6. The reference to “The Colloquy at Emory” refers to an academic theological colloquy entitled “Missio Dei and the United States: Toward a Faithful United Methodist Witness,” which was recently hosted by the General Board of Higher Education and Ministry (GBHEM) and the Association of United Methodist Theological Schools (AUMTS). The gathering engaged United Methodist scholars (Seminary professors and academics) and some members of the Council of Bishops in deep learning about how to “reengage our Wesleyan heritage to participate in the Missio Dei” (the mission God has called us to).
  7. The reference to a “pre-1972 approach” in Slide #15 under the subheading “Context” refers to the structure of the United Methodist Church prior to the reorganization of the General Boards and Agencies, which took place after the merger of the Methodist Church and the Evangelical United Brethren Church.

Again, Here is the link to the PDF, and here is the link to the video version of status report from the Commission.

Some Personal Observations:

  • This represents an immense amount of prayerful work on the part of the members of the Commission on a Way Forward. However else we respond, we should first express our gratitude for the faithful diligence of their efforts.  I ask all of us to continue to lift them in prayer.
  • Slide #7 – “What connects us now: Our Common Core” – is extremely significant. It represents a theological foundation crucial to whatever future the Lord may have in store for His church. Flushing out the meaning and implications of this theological foundation is particularly important. As the saying goes, “both God and the devil are in the details.”
  • Slides #9 – 13 contain some potentially radical implications:
    o   “A new church will not look like the current church.”
    o   “It may mean multiple versions of the Book of Discipline.”
    o   “Jesus’ call to unity may look like associations or affiliated churches.”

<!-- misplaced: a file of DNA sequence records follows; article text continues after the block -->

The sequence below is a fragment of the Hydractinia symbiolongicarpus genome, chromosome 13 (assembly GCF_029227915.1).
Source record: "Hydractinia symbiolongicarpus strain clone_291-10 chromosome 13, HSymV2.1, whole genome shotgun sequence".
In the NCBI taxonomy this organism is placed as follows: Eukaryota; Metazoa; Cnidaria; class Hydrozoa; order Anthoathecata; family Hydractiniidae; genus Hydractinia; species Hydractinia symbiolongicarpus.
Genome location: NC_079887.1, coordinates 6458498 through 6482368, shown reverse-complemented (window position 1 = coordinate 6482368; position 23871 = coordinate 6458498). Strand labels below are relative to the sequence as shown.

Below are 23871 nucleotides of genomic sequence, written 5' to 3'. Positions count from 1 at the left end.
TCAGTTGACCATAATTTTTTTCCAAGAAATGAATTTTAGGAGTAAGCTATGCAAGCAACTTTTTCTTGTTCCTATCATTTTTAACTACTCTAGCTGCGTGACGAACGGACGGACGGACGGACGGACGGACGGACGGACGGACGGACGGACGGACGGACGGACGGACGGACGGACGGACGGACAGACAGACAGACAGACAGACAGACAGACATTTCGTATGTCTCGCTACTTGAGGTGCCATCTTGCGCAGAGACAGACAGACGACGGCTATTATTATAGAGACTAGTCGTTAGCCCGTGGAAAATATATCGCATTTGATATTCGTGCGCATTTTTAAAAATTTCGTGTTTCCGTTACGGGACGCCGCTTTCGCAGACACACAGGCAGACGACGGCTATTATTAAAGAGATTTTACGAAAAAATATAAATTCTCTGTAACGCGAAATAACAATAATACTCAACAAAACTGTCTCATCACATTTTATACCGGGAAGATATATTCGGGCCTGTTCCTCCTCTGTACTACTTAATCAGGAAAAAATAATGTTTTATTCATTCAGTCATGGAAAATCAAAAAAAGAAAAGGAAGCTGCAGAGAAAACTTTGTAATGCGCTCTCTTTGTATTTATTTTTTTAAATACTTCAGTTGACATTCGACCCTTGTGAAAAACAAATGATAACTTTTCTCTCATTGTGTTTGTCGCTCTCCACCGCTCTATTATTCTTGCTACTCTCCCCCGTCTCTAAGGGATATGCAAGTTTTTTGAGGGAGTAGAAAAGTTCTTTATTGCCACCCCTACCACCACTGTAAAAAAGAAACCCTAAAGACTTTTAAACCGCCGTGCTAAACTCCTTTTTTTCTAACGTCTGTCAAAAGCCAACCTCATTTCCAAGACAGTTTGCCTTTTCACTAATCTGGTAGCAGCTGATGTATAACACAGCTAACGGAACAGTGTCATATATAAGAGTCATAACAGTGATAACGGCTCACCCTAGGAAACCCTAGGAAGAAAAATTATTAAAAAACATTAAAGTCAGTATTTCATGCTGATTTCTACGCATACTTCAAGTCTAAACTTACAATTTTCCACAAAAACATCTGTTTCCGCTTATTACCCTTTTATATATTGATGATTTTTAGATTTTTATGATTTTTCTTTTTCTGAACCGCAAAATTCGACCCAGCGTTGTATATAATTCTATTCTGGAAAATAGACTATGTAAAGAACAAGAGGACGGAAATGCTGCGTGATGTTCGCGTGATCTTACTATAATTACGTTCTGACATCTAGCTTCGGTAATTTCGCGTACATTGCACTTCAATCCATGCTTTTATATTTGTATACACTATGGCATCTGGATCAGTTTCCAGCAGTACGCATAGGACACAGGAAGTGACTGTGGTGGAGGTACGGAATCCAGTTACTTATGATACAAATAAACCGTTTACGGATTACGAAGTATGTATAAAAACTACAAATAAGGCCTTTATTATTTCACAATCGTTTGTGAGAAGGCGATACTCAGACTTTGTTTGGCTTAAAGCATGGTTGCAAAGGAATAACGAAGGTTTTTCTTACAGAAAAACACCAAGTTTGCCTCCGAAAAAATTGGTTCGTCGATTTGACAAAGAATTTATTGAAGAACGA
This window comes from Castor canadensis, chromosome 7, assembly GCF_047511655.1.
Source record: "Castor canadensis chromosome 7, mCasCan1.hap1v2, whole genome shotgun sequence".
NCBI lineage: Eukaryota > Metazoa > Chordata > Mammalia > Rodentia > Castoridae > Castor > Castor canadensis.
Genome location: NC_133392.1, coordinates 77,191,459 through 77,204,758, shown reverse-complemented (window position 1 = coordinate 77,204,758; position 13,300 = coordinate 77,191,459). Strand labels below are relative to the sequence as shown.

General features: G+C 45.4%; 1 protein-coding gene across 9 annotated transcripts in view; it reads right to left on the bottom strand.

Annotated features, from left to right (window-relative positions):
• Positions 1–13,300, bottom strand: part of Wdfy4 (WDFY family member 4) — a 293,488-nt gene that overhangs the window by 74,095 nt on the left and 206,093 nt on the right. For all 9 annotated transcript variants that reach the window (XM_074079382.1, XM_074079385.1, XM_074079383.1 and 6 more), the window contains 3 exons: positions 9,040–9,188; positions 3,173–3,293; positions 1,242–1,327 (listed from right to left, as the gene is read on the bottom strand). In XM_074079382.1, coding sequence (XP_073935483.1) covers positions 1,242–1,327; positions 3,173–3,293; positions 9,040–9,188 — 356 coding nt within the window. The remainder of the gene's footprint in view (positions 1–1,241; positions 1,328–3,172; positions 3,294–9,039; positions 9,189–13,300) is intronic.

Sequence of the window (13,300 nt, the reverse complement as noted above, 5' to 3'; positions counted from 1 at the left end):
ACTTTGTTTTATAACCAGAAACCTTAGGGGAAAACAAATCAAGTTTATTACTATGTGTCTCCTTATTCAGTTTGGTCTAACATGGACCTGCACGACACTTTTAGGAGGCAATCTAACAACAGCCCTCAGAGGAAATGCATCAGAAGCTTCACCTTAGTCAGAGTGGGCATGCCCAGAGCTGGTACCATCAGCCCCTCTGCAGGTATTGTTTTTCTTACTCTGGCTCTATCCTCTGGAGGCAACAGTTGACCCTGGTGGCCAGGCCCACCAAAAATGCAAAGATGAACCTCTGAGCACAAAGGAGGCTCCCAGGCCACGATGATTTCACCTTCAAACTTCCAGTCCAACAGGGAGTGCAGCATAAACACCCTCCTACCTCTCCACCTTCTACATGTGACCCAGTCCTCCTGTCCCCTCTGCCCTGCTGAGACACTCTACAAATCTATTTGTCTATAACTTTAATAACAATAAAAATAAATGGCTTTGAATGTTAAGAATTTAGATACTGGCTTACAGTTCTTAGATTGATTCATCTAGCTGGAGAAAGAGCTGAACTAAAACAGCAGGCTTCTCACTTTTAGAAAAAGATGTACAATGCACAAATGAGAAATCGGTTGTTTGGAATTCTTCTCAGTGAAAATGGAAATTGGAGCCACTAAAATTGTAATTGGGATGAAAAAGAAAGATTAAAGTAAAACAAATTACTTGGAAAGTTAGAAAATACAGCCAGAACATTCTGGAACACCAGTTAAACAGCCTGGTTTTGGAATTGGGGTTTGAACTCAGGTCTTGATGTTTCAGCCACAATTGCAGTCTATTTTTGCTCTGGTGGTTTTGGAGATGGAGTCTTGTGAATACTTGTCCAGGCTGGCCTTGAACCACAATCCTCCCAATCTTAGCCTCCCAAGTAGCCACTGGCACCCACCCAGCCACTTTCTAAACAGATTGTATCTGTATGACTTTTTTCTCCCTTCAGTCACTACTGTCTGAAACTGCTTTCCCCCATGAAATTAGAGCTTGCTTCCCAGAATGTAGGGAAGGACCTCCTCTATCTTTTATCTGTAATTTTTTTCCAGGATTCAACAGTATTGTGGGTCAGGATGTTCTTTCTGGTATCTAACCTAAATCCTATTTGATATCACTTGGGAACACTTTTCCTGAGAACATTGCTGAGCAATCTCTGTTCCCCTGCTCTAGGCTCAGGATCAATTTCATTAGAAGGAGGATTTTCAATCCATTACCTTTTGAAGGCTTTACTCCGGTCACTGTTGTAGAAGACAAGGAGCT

o   “The way forward cannot be an extension of our path of conflict.”
    o   “We value pushing the pendulum toward looser on structure and contextualization and tighter on naming the essentials of theology and doctrine.
  • Slide #12 – “Our Global Context” – contains a wealth of insight that American United Methodists need to take prayerfully into consideration.
  • Slide #14 – “What We Have Learned” – is deeply significant and requires thought, conversation and prayer.
  • Structure and Finances on Slide #15 are critical.
    o   “We need enough structural freedom so that no one has to compromise their deeply held beliefs.”
    o   Issues involving the Pension Program cannot be ignored or wished away.  Liability is real.

There is more to be said, much more, but for now I invite a careful reading of this substantial status report from the Commission on the Way Forward.  I ask for your continued prayers for the Commission and the church as a whole.

Here in the Central Texas Conference, we have tasks groups led by members of our General Conference Delegation, Cabinet and others working to set up systems and avenues where we can give feedback to the Commission.  This is part of a combined effort of the Council of Bishops and the Commission on the Way Forward.  More information will be shared this fall as the various task groups solidify their plans.

For now and always!:
“God is our refuge and strength,
a help always near in times of great trouble.
That’s why we won’t be afraid when the world falls apart,
when the mountains crumble into the center of the sea,
    when its waters roar and rage,
when the mountains shake because of its surging waves.”
(Psalm 46:1-3)

Summer Reading ©

I returned from summer vacation on July 25th toting a stack of books that I had taken with me on our travels east to see the grandchildren (along with their parents).  In packing a few weeks before, Jolynn had raised her eyes at me and querulously asked, “Do you really think you will read all of those?”  After 40 years, 11 months, and 9 days of marriage, I have learned how to read some of her body language.  Skepticism streamed out of her mouth and drenched her expression.  I was defiant.

In my defense, I did do a lot of reading while on vacation. I read Nessie the Loch Ness Monster, Ferry (as in the boat we traveled on to get to the Isle of Mull and Iona not winged creatures in the woods), Peg the Little Sheepdog, The Berenstain Bears’ New Baby (Simon’s baby brother – grandchild number 4 – is due in late September or early October), The Wheels on the Truck Go ‘Round and ‘Round (about 15 times) and others of like ilk.  Additionally, I did get to do some of the reading I planned on; just not as much as I had hoped for.